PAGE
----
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  • I'll leave the "too many choices" part alone, as I basically agree with hfb. :) Also there have been a couple threads on "separating the wheat from the chaff" on perlmonks recently, so it no longer interests me.

    But I do have to offer another suggestion for the relative success of Maypole and Catalyst. You claimed:

    Just look at Maypole, who could never have predicted that the ORM module they chose (Class::DBI) would so suddenly fall out of favourite with developers and suddenly turn Maypole from the cutti

    • So my conclusion is that the choice of database abstraction layer has little to do with the popularity of Catalyst.

      I agree, but here you're refuting a point that Alias didn't make. He didn't say it made Catalyst more popular than Maypole. His point was that, because "Catalyst embraced choice and diversity", they were able to switch "their default choice [of ORM] ... with relatively little negative effect." That's just one example of how a certain amount of choice in building blocks can allow a framework to survive when one of those building blocks goes boom.

      Where you referred to "choice of database abstraction layer", notice that Alias referred to it as a "default choice". That hints at Catalyst's answer to his main question, what's the right amount of choice? While Catalyst does offer a lot of options, it takes a middle-way, Pythonesque approach of providing "one obvious way to do it", via both documentation and helper scripts that use good, default options.

      I don't think Maypole's choice of Class::DBI has much to do with Maypole's being relatively less popular than Catalyst.

      Here your criticism is well taken. The "Class::DBI debacle" Alias refers to occurred well after Catalyst forked from Maypole, and Maypole's popularity was already waning. The fork occurred for many different reasons, several of which probably have something to do with the popularity difference. Not that the reasons for the fork are the whole story, either.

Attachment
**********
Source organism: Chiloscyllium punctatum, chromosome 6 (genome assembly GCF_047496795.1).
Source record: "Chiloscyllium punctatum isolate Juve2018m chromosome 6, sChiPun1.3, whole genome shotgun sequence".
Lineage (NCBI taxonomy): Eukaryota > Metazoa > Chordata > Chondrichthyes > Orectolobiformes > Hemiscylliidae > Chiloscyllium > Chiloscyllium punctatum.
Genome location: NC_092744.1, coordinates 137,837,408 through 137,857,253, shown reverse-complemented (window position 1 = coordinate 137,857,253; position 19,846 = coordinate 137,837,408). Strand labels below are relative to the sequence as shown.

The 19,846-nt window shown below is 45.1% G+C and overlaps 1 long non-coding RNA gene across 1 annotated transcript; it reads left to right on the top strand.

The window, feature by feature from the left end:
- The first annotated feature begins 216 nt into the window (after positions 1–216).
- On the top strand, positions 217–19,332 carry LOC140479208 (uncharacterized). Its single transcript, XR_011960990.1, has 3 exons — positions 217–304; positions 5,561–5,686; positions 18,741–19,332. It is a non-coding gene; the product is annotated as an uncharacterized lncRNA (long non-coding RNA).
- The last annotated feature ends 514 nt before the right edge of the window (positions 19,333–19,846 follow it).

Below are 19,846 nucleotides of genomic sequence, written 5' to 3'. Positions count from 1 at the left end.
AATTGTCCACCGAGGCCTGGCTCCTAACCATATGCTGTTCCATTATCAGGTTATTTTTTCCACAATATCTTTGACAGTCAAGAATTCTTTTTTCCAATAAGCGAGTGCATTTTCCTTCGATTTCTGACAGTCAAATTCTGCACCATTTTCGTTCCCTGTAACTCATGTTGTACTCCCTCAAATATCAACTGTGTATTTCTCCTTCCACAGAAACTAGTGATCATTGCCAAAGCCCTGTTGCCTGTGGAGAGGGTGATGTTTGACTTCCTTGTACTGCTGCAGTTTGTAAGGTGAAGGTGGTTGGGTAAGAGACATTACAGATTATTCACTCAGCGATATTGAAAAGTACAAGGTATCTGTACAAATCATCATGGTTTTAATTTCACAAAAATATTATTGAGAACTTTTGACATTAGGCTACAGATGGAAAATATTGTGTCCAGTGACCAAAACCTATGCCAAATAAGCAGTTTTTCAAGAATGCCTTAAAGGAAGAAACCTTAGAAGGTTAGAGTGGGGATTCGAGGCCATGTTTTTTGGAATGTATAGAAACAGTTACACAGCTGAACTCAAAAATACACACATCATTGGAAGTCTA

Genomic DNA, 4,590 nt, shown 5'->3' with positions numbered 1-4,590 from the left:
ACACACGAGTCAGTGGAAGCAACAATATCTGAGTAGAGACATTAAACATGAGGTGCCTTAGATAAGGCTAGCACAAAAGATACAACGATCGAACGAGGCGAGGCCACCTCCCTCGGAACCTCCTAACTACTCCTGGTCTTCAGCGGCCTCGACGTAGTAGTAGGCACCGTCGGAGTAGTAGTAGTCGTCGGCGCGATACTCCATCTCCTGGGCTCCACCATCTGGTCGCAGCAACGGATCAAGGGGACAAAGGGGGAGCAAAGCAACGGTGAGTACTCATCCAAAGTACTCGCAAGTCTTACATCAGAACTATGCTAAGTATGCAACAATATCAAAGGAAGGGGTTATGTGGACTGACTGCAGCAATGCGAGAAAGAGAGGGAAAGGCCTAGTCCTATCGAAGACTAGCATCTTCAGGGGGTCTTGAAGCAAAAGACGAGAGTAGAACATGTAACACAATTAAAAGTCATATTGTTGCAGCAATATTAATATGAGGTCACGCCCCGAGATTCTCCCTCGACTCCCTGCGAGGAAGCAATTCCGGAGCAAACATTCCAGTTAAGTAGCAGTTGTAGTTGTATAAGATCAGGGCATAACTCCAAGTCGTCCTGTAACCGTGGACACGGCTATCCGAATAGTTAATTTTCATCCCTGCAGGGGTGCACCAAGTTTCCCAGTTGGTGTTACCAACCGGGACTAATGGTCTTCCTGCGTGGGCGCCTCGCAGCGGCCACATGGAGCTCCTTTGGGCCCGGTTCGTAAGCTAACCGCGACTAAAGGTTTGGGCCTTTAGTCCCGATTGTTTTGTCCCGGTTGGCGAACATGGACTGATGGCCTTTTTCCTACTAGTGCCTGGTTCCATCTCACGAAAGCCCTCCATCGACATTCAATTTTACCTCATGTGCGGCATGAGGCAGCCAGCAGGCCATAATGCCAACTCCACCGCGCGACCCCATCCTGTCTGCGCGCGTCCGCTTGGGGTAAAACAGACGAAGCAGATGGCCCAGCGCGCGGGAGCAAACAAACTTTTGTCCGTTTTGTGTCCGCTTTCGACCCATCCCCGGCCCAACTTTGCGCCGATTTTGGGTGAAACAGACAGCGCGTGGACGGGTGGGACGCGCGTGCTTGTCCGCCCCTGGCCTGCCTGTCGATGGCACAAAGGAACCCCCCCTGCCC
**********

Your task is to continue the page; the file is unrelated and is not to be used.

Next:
However, a look back at the old Maypole list (start here []) shows that "amount of choice" was a big issue that led to the fork. While Sebastian Riedel found Maypole "too CDBI/TT2 focused", many respected developers thought it was a very bad idea to provide more choice in building blocks. Tony Bowden actually wanted Maypole to be "even more entwined with them [CDBI/TT2]." [] And while it's true that Simon Cozens had given up maintainership, he had hardly "lost interest" in Maypole. Simon more than anyone else pushed Sebastian to fork, and one could argue that the "amount of choice" issue was one of the reasons.

      All that said, I find the comparison of Catalyst to Maypole too narrow. I'll be making a long term comparison of Catalyst to Jifty [], which takes a more Maypole-like approach of limiting choice in favor of simplicity, but is starting to achieve a Catalyst-like level of hype [].

      • It's true that there was already some muttering on moving away from Maypole at the time, but it WAS still considered to be the dominant choice for web MVC.

        While it may have happened in any case that people moved away, having Class::DBI going boom most certainly accelerated the migration.

        From the point of view of someone not actively involved in the web MVC developments (since I have my own MVC framework) it was almost an overnight migration, much much faster than you would normally see.

        As for Catalyst vs Ji